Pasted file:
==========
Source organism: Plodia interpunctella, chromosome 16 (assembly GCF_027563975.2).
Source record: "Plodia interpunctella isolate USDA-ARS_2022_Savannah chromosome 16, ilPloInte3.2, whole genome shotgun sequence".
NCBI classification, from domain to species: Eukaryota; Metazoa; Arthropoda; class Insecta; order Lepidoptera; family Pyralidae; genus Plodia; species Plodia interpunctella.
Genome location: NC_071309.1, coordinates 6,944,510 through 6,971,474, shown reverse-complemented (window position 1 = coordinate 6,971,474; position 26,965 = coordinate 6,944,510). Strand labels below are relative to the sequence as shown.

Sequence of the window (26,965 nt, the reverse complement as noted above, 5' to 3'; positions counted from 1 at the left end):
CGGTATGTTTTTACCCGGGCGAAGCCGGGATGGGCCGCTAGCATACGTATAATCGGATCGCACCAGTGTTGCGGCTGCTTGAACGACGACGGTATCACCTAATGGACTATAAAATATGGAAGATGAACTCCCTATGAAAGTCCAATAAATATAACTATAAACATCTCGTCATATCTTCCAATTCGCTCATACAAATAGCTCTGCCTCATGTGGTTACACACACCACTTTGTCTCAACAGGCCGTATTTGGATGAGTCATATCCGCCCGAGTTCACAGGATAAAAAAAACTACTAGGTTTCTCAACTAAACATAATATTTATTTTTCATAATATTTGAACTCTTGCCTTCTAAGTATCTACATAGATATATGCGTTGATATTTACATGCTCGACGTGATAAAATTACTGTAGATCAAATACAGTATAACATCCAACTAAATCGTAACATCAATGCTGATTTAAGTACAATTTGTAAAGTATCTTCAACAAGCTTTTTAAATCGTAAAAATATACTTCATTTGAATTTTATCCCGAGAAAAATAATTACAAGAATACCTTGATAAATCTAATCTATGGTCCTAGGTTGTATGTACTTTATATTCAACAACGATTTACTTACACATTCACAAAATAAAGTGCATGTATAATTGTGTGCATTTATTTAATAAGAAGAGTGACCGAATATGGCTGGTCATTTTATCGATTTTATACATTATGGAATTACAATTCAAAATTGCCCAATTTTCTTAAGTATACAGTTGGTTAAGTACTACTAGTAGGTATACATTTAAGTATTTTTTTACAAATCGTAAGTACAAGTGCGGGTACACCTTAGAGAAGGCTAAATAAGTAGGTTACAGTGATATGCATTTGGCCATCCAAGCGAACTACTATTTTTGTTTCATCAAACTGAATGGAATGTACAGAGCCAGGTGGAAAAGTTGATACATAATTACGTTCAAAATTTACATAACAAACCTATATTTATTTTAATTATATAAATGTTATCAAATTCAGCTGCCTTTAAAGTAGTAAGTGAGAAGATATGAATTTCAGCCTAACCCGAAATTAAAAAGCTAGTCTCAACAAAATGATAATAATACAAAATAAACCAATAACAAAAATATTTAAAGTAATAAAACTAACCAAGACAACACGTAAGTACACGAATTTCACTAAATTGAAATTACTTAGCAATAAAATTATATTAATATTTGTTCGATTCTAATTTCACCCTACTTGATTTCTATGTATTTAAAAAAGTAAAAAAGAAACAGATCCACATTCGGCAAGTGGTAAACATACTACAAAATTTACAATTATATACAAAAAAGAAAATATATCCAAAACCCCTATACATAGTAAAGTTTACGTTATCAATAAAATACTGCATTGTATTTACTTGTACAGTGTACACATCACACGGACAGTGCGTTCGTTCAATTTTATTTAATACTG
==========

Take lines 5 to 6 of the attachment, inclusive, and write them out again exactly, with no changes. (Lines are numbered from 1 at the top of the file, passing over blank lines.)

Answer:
Sequence of the window (26,965 nt, the reverse complement as noted above, 5' to 3'; positions counted from 1 at the left end):
CGGTATGTTTTTACCCGGGCGAAGCCGGGATGGGCCGCTAGCATACGTATAATCGGATCGCACCAGTGTTGCGGCTGCTTGAACGACGACGGTATCACCTAATGGACTATAAAATATGGAAGATGAACTCCCTATGAAAGTCCAATAAATATAACTATAAACATCTCGTCATATCTTCCAATTCGCTCATACAAATAGCTCTGCCTCATGTGGTTACACACACCACTTTGTCTCAACAGGCCGTATTTGGATGAGTCATATCCGCCCGAGTTCACAGGATAAAAAAAACTACTAGGTTTCTCAACTAAACATAATATTTATTTTTCATAATATTTGAACTCTTGCCTTCTAAGTATCTACATAGATATATGCGTTGATATTTACATGCTCGACGTGATAAAATTACTGTAGATCAAATACAGTATAACATCCAACTAAATCGTAACATCAATGCTGATTTAAGTACAATTTGTAAAGTATCTTCAACAAGCTTTTTAAATCGTAAAAATATACTTCATTTGAATTTTATCCCGAGAAAAATAATTACAAGAATACCTTGATAAATCTAATCTATGGTCCTAGGTTGTATGTACTTTATATTCAACAACGATTTACTTACACATTCACAAAATAAAGTGCATGTATAATTGTGTGCATTTATTTAATAAGAAGAGTGACCGAATATGGCTGGTCATTTTATCGATTTTATACATTATGGAATTACAATTCAAAATTGCCCAATTTTCTTAAGTATACAGTTGGTTAAGTACTACTAGTAGGTATACATTTAAGTATTTTTTTACAAATCGTAAGTACAAGTGCGGGTACACCTTAGAGAAGGCTAAATAAGTAGGTTACAGTGATATGCATTTGGCCATCCAAGCGAACTACTATTTTTGTTTCATCAAACTGAATGGAATGTACAGAGCCAGGTGGAAAAGTTGATACATAATTACGTTCAAAATTTACATAACAAACCTATATTTATTTTAATTATATAAATGTTATCAAATTCAGCTGCCTTTAAAGTAGTAAGTGAGAAGATATGAATTTCAGCCTAACCCGAAATTAAAAAGCTAGTCTCAACAAAATGATAATAATACAAAATAAACCAATAACAAAAATATTTAAAGTAATAAAACTAACCAAGACAACACGTAAGTACACGAATTTCACTAAATTGAAATTACTTAGCAATAAAATTATATTAATATTTGTTCGATTCTAATTTCACCCTACTTGATTTCTATGTATTTAAAAAAGTAAAAAAGAAACAGATCCACATTCGGCAAGTGGTAAACATACTACAAAATTTACAATTATATACAAAAAAGAAAATATATCCAAAACCCCTATACATAGTAAAGTTTACGTTATCAATAAAATACTGCATTGTATTTACTTGTACAGTGTACACATCACACGGACAGTGCGTTCGTTCAATTTTATTTAATACTG